Row-Column Response Surface Designs - ASQ

Row-Column Response Surface Designs

Factorial experiments are widely used in industry to investigate the effects of process factors on quality response variables. Many food processes, for example, are not only subject to variation between days, but also between different times of the day. Removing this variation using blocking factors leads to rowcolumn designs. In this paper, an algorithm is described for constructing factorial row-column designs when the factors are quantitative, and the data are to be analysed by fitting a polynomial model. The row-column designs are constructed using an iterative interchange search, where interchanges that result in an improvement in the weighted mean of the efficiency factors corresponding to the parameters of interest are accepted. Some examples illustrating the performance of the algorithm are given.

Key Words: Design of Experiments, Optimal Design, Simulated Annealing, Trends.

By STEVEN G. GILMOUR Queen Mary, University of London, London E1 4NS, UK LUZIA A. TRINCA CP 510, UNESP, 18618-000 Botucatu, SP, Brazil

Introduction

RESPONSE surface methodology (RSM) is a set of techniques for empirically studying processes by designing experiments, modelling the resulting data, and interpreting the .tted models. At least initially, low order polynomial models are usually fitted, often the second order model,

where y is the response variable, x1, ..., xq are the levels of the continuous factors being varied, coded to be between -1 and 1, and is the error term. For a full discussion of RSM, see the books by Box and Draper (1987), Myers and Montgomery (1995), and Khuri and Cornell (1996). For more recent developments, see Myers (1999).

Traditionally, response surface (RS) designs have been described as if the treatments are completely randomised to the experimental units, but recently there has been interest in arranging these designs in other unit structures. Atkinson and Donev (1989), Cook and Nachtsheim (1989), and Trinca and Gilmour (2000) gave algorithms for arranging RS designs in blocks. Trinca and Gilmour (2001) gave an algorithm for arranging RS designs in general nested unit structures, such as split plots. Edmondson (1991) showed how four-level RS designs, based on two-level pseudo-factors, could be arranged in various unit structures using confounding of the appropriate e.ects in the pseudo-factors. Until now, there has been no discussion of how to arrange RS designs in general row-column or other crossed unit structures. This is the subject of the current paper. In the second section, we discuss food processing and other applications. Next, our criterion and algorithm are described. The algorithm is applied in the fourth section to three examples, data analysis is discussed in the fifth section, and in the sixth section some practical issues and extensions are discussed.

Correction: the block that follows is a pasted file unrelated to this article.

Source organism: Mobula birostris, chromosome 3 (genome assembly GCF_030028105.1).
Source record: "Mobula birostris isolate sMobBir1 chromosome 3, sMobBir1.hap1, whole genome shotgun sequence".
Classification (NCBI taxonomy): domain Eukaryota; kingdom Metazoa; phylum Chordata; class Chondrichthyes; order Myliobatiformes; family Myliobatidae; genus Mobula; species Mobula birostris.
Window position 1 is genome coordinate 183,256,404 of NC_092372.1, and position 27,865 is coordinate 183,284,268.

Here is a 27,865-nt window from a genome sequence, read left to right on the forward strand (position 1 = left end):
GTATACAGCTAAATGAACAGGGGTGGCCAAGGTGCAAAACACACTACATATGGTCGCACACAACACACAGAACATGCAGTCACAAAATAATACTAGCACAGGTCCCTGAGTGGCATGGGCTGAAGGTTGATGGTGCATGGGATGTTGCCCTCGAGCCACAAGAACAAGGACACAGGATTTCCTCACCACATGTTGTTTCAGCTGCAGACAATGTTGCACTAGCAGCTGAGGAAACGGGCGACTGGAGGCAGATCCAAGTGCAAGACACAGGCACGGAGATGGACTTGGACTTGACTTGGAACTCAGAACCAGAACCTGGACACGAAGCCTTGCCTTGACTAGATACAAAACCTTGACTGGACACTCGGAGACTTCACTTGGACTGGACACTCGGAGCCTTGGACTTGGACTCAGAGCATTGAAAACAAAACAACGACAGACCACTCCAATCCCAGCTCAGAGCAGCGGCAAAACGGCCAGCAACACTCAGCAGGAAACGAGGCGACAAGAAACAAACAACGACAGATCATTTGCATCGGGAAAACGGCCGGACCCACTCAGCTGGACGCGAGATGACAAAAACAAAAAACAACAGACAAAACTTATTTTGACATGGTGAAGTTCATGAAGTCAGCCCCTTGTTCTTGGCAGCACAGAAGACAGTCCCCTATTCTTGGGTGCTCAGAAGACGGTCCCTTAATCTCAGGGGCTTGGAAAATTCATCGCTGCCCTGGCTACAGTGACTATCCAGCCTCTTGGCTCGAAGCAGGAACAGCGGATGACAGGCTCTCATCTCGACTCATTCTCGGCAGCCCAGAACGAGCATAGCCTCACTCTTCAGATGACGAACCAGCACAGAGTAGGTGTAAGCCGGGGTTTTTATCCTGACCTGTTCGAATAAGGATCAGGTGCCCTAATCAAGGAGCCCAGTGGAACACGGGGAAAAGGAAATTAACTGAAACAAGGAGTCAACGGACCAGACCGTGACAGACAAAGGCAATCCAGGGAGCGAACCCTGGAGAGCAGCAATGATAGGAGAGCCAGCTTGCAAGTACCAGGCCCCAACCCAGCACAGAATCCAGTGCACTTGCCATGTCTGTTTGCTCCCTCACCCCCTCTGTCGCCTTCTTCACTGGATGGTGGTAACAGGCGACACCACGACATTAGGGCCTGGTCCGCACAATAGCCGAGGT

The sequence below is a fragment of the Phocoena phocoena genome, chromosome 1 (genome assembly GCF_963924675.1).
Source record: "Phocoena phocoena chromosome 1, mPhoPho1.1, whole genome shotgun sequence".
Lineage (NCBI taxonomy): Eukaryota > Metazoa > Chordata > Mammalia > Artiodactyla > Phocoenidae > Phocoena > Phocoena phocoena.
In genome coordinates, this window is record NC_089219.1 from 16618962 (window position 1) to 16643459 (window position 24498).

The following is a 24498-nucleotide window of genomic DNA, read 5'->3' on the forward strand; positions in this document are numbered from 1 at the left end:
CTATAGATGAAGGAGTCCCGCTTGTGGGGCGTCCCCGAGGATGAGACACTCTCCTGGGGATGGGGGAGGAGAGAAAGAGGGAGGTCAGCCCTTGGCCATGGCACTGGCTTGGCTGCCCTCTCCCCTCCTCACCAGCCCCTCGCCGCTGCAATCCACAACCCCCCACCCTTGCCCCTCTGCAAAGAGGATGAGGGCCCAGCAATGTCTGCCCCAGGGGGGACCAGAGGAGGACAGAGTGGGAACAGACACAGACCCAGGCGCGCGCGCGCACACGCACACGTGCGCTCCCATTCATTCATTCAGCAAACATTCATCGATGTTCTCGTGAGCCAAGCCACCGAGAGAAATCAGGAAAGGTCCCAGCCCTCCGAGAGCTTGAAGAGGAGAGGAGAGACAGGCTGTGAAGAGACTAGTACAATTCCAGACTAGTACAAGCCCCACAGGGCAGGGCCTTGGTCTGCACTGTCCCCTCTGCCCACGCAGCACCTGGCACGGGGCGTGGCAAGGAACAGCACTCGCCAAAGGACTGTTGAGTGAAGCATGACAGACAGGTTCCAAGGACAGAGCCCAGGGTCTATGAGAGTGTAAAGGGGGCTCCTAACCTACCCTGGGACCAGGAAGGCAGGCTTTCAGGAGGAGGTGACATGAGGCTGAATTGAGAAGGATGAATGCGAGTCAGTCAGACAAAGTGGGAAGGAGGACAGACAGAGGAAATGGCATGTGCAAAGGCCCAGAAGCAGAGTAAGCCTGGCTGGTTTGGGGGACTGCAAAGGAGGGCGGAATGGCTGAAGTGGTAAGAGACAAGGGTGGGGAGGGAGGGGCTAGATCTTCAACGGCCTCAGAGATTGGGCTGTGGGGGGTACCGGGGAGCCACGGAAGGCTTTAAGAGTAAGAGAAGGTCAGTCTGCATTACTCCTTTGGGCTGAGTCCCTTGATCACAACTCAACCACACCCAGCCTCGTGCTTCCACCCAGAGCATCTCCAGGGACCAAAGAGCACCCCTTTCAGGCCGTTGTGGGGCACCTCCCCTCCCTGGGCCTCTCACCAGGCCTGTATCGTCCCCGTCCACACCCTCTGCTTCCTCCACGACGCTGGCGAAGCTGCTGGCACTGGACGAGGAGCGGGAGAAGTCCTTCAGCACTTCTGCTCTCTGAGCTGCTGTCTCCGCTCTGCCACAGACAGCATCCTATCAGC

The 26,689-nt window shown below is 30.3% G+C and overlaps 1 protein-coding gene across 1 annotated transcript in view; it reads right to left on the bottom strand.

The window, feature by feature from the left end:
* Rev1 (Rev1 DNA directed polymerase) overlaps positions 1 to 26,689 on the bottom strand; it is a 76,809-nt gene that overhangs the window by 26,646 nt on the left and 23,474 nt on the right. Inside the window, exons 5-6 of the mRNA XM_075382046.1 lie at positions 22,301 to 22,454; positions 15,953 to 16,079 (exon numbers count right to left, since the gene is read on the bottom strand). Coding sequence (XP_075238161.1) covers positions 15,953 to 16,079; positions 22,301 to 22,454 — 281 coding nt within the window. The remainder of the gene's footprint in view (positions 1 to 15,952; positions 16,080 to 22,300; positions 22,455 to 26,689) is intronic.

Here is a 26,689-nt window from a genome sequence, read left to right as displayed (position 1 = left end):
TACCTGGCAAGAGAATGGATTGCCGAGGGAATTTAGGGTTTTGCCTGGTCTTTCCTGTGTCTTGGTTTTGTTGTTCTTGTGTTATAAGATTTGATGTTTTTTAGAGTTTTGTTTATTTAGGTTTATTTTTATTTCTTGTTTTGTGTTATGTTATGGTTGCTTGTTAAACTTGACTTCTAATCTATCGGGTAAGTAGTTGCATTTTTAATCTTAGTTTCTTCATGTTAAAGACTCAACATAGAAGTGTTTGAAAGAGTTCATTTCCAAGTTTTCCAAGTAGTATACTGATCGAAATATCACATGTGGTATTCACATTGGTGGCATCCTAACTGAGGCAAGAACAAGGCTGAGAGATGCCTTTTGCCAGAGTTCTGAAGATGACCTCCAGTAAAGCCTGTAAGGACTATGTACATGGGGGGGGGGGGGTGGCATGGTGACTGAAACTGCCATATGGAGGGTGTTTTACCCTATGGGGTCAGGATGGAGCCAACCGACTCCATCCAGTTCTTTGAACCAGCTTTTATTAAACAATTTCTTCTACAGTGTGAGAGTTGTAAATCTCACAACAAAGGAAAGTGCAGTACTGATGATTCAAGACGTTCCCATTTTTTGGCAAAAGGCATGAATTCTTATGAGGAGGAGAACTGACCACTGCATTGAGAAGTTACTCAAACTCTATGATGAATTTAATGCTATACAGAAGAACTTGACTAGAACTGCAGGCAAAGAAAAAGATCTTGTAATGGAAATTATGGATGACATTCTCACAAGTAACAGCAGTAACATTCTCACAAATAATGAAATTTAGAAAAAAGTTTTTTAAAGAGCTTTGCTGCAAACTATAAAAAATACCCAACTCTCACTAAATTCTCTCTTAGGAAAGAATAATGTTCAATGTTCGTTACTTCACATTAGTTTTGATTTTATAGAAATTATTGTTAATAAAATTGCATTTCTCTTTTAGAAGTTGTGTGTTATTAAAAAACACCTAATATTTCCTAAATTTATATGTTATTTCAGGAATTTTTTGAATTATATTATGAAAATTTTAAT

Read Full Article (PDF, 143 KB)

Download All Articles

Featured advertisers


ASQ is a global community of people passionate about quality, who use the tools, their ideas and expertise to make our world work better. ASQ: The Global Voice of Quality.